Decision-Making – A Major Skill in Defining Leadership

An essential deciding factor for any leaders and management is the way they make their decisions, and the people who lack this singular skill are simply not suitable for the leadership roles in this cut-throat competition of today’s world.

Wrong decisions can bring in consequences, which forces us to live with them for a long time, while better decision-makers can change the consequences for the greater good. The entire decision-making process is dependent on the right information available to the right person at the right time.

The core of modern management training is to develop this decision-making skill, as it determines both the organisational and managerial activities. One decides to solve problems, so both decision-making and problem-solving are intertwined processes of evaluating situations, considering alternatives, making choices and following them up with required actions.

Throughout any business cycle, decisions play a crucial role in higher management levels to attain the ultimate business objective or to set the ball rolling. The overall performance of any organisation involving planning, organizing and controlling results from all kinds of decisions taken by the management.

The word ‘decision’ has its root in its Latin origin – de ciso that means ‘a cutting away to conclude’. The relative factor that helps people to conclude is to understand the goal which one wants to achieve.

Decision-making Process – Factors and Steps

Factors that determine any decision-making processes are – Information, the time factor, and personality of the decision-maker, participation, acceptance and implementation, experience and the power to decide.

The decision-making process also involves certain steps like – defining the problem, identifying limiting factors, developing potential alternatives, choosing the best alternative after analysing other options, implementing the decision and lastly to establish control and evaluate the situation. Decision-making cannot always be quantified completely as certain decisions are also based on human or rational intuitions and instincts.

Creating and Choosing Alternatives

The essence of all business decisions is to construct the relevant alternatives based on one’s experience and imagination; sensibly estimating the consequences – with the costs and benefits, the incomes and outgoes for each of the choices, and finally calculating the alternative to have maximum profit.

Managers always like to make the best decisions, though they often operate in an environment that does not provide ideal resources, so they need to choose to satisfice – the best possible decision with the information, resources and available time.

Brainstorming is said to be the best method to develop alternatives, where a group works together to generate ideas and alternative solutions to a problem.

Difficult Decisions

Difficult decisions, those are considered to have a major impact, can be grouped into three categories – impact, problem complexity and context.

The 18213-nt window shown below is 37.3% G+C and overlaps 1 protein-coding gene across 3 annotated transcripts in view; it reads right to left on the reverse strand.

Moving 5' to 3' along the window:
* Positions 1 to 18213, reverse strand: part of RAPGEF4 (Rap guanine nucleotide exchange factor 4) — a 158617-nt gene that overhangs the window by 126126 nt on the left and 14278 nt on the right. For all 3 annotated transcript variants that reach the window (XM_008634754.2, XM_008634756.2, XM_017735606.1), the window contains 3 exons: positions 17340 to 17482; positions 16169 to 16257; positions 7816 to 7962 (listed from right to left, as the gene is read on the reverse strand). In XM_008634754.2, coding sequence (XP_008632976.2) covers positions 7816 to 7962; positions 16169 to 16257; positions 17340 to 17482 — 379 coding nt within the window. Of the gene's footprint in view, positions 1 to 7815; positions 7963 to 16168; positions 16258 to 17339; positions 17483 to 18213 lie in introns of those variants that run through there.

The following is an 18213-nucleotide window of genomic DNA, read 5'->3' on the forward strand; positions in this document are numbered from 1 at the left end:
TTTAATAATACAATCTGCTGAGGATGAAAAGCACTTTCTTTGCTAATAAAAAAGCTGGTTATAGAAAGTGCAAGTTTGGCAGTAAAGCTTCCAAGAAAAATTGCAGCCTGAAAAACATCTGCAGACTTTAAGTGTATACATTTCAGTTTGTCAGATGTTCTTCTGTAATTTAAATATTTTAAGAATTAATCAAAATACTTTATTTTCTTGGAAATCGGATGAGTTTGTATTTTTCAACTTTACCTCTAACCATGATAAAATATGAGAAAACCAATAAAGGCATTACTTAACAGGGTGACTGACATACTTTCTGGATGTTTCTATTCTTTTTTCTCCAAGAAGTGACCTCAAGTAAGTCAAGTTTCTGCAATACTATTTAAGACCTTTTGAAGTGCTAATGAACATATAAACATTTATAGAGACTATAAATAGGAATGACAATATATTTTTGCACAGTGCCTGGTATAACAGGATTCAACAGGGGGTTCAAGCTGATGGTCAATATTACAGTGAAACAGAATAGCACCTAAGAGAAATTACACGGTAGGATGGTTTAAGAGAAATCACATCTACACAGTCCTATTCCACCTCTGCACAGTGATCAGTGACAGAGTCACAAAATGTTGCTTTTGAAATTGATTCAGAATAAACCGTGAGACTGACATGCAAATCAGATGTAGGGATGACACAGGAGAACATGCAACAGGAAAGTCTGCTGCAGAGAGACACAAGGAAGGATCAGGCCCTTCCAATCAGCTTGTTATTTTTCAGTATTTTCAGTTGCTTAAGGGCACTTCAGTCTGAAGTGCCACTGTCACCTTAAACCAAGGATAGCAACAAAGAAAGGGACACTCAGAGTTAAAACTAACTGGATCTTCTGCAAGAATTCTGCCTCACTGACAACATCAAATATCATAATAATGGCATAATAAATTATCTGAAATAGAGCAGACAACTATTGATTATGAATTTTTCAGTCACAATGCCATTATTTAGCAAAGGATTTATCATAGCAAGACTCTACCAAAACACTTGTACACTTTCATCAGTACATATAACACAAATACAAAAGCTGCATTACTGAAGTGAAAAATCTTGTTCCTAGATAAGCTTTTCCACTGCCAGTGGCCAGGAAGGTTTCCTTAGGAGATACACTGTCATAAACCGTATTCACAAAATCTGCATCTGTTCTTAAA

High Impact personal decisions are often job-related, whereas, at the corporate levels, mergers, acquisitions, bankruptcy may have a major impact on their thousands of workers.

The challenge of balancing the multiple, often conflicting objectives leads to the complexity of a problem; as there will be always financial objectives to consider along with performance objectives.

The Context under which any decision is taken also adds to its difficulty. High-quality decisions often become difficult if taken under the pressure of time; that often forces the managers to take the short cuts without evaluating or considering the other alternatives; so that complex decision is simplified into absurdity.

Poor Decision-Making Process

Intuition as the primary decision negotiator is considered to be a symptom of a poor decision-making process. Others include – a tendency to consider only one alternative, failing to look at the bigger picture, frequently revisiting one’s decision, allowing strong personalities to drive decisions, ignoring uncertainties, overusing inexpert opinion and establishing a weak link between decision and implementation, etc.

Development of Decision-Making Skills through the Beyond Education Program of Globsyn Business School

Globsyn Business School nurtures these decision-making skills into its budding managers right from their initiation days. Students develop their decision-making goals through various carefully designed exercises to assess their desires systematically. The verticals of the Beyond Education Program involve all the management students to wisely choose the right alternatives, and not to make their decisions any hit or miss game due to the lack of enough time. The B-School’s Management Programmes also investigate the individual’s courage to see as they are, and allows them to admit the truth of reality way before the would-be managers hit the competition ground. With the emphasis on intellectual discovery and critical thinking, GBS provides students an environment for both intellectual discourse and experiencing corporate life which further encourages them in making decisions based on integrity and ethics.

‘Observe’, ‘Think’ and ‘Experiment’ are the three critical steps through which the total outcome of managerial decisions can be well optimized. Hence, we can conclude that managerial decision-making is not a one-time event; it is part of a continuous journey of learning and improvement.

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